The building’s property manager, Rex Harris, and its super, Frank Dominguez, think so and have filed complaints with the city’s Departments of Parks (because trees are involved), Sanitation, and Environmental Protection. They say they couldn’t understand why all the plants in the planters suddenly died, then they noticed dark stains on the tree-trunk bottoms and nearby sidewalk, plus an oily (and oily-smelling) film on the planter rails. “I confronted the owner of the restaurant,” said Harris, a burly fellow who takes pride in his planters, “and he denied doing anything.”
We stopped by the spot yesterday. Indeed, there were suspicious dark stains on the tree trunks and some sort of oily grime on the rails, even if the soil looked and plants looked and felt normal. Inside Plump Dumpling, its owner, Peter Day, was meeting with an inspector from the DEP, who later told us that, though illegal kitchen-oil dumping was common, he had no way to confirm that the oily planters were Day’s doing. Day — who is a really nice guy who makes delicious dumplings, according to both Harris and Dominguez — told us his oil is picked up by Tristate Biodiesel, which collects used oil for free from hundreds of restos citywide and converts it to renewable biodiesel fuel. “You think I’m stupid?” Day asked, again denying the dumping charge. “These are my customers,” he said, referring to the apartment dwellers next door.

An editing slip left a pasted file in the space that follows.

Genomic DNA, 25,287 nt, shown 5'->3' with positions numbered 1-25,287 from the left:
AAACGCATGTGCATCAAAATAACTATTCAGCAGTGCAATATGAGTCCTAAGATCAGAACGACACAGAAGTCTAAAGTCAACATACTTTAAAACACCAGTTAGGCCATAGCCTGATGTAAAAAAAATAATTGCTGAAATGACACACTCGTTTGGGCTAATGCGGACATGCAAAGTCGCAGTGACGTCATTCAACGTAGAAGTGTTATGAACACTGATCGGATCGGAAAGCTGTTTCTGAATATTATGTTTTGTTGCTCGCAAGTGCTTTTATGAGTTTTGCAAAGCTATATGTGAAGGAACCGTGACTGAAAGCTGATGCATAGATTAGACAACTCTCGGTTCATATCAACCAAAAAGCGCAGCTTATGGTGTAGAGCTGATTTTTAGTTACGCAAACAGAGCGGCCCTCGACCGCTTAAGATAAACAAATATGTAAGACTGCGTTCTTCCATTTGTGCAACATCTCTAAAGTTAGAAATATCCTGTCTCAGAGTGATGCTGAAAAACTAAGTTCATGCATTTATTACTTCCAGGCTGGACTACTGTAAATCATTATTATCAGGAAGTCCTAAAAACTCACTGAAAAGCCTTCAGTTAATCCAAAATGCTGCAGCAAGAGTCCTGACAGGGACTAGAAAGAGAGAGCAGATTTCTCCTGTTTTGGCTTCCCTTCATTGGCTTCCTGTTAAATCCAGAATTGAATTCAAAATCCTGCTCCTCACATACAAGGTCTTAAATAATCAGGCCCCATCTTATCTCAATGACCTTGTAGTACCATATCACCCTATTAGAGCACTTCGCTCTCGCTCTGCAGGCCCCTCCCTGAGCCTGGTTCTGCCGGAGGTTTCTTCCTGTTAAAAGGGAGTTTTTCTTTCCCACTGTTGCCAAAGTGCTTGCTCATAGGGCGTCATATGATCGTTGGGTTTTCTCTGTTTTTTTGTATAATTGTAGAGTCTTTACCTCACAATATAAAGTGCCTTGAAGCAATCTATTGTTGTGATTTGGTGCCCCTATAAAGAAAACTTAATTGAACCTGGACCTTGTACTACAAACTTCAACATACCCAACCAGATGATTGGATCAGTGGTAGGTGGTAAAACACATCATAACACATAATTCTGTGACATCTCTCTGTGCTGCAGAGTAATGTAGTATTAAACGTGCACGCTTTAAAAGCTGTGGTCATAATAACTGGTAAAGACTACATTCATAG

But Tristate’s Spiro Theofilatos said he has no records of Plump Dumpling being registered with the company, though he allowed that his truck drivers might have begun picking up the shack’s oil informally.
Now hear this, Plump Dumpling: You are being watched. And not only by the coquettish, long-lashed yellow heart-lady who inhabits the sign over your door. —Tim Murphy